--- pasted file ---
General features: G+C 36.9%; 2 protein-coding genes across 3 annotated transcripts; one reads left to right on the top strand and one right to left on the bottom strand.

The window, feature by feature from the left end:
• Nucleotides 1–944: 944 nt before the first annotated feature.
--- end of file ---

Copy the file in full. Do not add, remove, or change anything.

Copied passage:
General features: G+C 36.9%; 2 protein-coding genes across 3 annotated transcripts; one reads left to right on the top strand and one right to left on the bottom strand.

The window, feature by feature from the left end:
• Nucleotides 1–944: 944 nt before the first annotated feature.